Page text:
Revealing One’s Self: An Inherent Dilemma for a Photographer
Revealing one’s self through photography has both good points and bad points. But doing it is inherent in the process of creating an image. How much is one willing to reveal? The degree to which a photographer is willing to do that may be what distinguishes a creative image from a snapshot.
“There are always two people in every picture: the photographer and the viewer.” — Ansel Adams
“No man has the right to dictate what other men should perceive, create or produce, but all should be encouraged to reveal themselves, their perceptions and emotions, and to build confidence in the creative spirit.” — Ansel Adams
A self portrait may, but not necessarily, be the most revealing of all. I created this image when I was beginning to feel better, well enough to actually make images. My family and many of my friends were horrified. Only my artist friends (painters, writers, other photographers) were not. It was an honest image, revealing one’s self, and I will admit that even I was a little surprised that this is what I produced.
I would like to thank Stephen Perloff, editor of The Photo Review, for selecting this image from the 2014 Competition to appear in the online gallery,”Women’s Lives.”
Almost exactly one year to the date later I created an image very different in appearance at first glance, “The Observer/The Observed.”
“Simply look with perceptive eyes at the world about you, and trust to your own reactions and convictions. Ask yourself: “Does this subject move me to feel, think and dream? Can I visualize a print – my own personal statement of what I feel and want to convey – from the subject before me?” — Ansel Adams
I created this image at a time of different turmoil in my life. The Crow as symbol and in myth is a powerful creature around the world, but nowhere more so than in the Southwest. Crow is a Messenger who moves between Worlds; a Trickster who can steal Light from the Sky (the Sun) and bring it to people who need it; and an astute Observer. In early January I was out photographing a cloud bank rolling over the Sandia Mountains, with a storm predicted to follow it. Suddenly, some raucous crows appeared, seemingly out of nowhere, and they left as quickly as they came. This one crow, however, stayed behind, briefly, and seemed to pose for this one image, almost as a gift.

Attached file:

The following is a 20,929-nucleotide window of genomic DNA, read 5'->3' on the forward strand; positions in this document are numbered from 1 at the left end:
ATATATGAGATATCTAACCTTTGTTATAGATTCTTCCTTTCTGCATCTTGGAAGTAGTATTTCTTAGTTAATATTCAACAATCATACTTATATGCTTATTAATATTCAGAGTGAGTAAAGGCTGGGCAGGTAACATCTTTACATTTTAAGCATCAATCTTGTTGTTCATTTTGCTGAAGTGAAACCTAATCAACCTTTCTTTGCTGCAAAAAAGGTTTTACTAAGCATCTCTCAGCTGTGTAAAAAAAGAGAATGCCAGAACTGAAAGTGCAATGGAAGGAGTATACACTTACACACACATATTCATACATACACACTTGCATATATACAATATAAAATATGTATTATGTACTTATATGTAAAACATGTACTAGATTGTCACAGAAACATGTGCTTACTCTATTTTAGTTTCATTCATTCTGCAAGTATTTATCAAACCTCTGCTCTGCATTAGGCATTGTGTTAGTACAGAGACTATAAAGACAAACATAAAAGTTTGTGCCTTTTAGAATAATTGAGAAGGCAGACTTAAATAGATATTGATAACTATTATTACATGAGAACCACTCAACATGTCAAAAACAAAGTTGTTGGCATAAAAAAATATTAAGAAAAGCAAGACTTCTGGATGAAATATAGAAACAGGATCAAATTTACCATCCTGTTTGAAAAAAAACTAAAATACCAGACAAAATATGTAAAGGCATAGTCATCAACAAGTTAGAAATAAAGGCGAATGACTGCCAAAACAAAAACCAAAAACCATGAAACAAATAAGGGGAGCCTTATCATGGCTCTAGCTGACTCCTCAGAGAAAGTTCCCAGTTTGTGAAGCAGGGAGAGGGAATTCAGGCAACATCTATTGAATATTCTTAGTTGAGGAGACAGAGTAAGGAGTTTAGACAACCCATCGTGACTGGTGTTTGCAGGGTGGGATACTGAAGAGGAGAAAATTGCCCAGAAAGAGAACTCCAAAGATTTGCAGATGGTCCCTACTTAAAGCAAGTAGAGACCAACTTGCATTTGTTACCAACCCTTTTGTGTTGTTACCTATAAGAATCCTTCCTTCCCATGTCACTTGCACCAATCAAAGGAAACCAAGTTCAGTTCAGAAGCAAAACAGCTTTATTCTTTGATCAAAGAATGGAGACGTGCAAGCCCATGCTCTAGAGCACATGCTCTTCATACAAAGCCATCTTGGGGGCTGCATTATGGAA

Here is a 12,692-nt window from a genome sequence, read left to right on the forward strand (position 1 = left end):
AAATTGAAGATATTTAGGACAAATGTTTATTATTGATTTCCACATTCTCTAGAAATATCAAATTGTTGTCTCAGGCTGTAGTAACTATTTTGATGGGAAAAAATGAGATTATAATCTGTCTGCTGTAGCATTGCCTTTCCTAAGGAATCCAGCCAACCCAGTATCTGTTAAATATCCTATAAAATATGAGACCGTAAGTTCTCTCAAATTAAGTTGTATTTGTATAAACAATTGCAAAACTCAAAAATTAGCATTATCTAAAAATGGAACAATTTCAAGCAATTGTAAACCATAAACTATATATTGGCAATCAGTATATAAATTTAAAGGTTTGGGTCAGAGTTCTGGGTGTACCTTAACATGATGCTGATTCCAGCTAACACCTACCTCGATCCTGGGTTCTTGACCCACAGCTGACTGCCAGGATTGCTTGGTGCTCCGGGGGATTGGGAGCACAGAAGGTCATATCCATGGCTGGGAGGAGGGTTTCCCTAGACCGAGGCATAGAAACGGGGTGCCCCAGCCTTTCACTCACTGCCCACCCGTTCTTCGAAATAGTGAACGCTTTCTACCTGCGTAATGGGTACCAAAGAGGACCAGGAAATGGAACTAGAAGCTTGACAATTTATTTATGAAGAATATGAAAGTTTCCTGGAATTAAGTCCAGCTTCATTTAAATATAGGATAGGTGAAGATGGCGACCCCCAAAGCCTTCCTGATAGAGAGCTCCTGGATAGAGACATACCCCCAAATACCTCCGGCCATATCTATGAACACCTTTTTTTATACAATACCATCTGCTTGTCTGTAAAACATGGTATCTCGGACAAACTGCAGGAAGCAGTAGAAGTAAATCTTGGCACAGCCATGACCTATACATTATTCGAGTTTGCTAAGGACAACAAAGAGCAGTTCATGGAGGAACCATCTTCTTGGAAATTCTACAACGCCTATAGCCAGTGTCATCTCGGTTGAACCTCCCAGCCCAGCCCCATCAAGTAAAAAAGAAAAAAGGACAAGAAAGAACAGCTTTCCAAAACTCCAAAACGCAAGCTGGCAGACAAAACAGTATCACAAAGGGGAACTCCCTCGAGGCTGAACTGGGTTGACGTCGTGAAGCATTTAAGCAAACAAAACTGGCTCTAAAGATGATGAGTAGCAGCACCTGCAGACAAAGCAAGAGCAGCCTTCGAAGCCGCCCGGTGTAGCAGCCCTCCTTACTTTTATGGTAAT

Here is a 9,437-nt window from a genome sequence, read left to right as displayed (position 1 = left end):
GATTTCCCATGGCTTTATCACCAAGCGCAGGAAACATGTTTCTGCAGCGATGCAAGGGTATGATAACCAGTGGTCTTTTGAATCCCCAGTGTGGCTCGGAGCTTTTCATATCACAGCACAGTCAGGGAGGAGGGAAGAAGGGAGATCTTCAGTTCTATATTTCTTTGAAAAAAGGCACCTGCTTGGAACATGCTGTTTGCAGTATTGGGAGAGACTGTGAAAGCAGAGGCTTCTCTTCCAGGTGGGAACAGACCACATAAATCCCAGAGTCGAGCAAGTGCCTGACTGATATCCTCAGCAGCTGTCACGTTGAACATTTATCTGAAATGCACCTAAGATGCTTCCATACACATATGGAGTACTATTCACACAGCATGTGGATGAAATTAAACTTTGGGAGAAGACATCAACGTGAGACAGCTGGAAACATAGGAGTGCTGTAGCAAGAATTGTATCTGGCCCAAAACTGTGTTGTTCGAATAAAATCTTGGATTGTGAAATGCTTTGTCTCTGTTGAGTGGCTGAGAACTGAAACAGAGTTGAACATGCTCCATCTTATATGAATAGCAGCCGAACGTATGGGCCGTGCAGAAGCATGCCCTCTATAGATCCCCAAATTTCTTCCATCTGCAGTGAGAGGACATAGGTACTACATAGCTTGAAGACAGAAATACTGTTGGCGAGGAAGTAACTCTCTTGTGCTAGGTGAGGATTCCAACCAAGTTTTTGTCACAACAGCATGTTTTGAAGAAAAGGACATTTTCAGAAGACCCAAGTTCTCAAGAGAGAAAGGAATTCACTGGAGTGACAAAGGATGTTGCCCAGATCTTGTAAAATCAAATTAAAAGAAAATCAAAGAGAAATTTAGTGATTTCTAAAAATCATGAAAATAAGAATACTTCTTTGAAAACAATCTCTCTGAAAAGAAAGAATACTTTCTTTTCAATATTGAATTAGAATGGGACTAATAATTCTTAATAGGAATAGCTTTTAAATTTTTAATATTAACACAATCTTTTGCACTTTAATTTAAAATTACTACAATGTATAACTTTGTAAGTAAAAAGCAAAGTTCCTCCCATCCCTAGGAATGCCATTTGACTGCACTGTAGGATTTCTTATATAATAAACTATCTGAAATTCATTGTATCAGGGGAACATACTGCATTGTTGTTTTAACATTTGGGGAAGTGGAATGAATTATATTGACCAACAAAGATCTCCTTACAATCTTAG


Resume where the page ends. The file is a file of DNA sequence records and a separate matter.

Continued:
I did not intend to show this anywhere. It was personal, heavily edited, and reflected my mood at the time. In its own way, it was revealing one’s self. But, after friend, fellow anthropologist, and writer Jim Stallings wrote a short poem,
Spontaneous Poem from a Treetop Crow
In the lofty life of a wise old crow
Swaying in the topmost backyard branches
Like a magical clock counting down mortality’s coil,
May it not be in some secret way
We the awed observers
Have all along been honored by a wiser watcher?
– Jim Stallings
as a gift to me and my family, I began to consider showing the image. It can be seen through April 26 at the Fine Arts Building at EXPO NM as part of InSight New Mexico, a photography show by New Mexico women photographers.
Neither of these two images are what I think of as “typical” of my work, although it seems more of my work these days is following in the vein of these two. It is not by purposeful intention. It may simply be that at this stage in my life I have become more introspective and don’t mind so much if the world sees that. Revealing one’s self is perhaps becoming more comfortable as I age.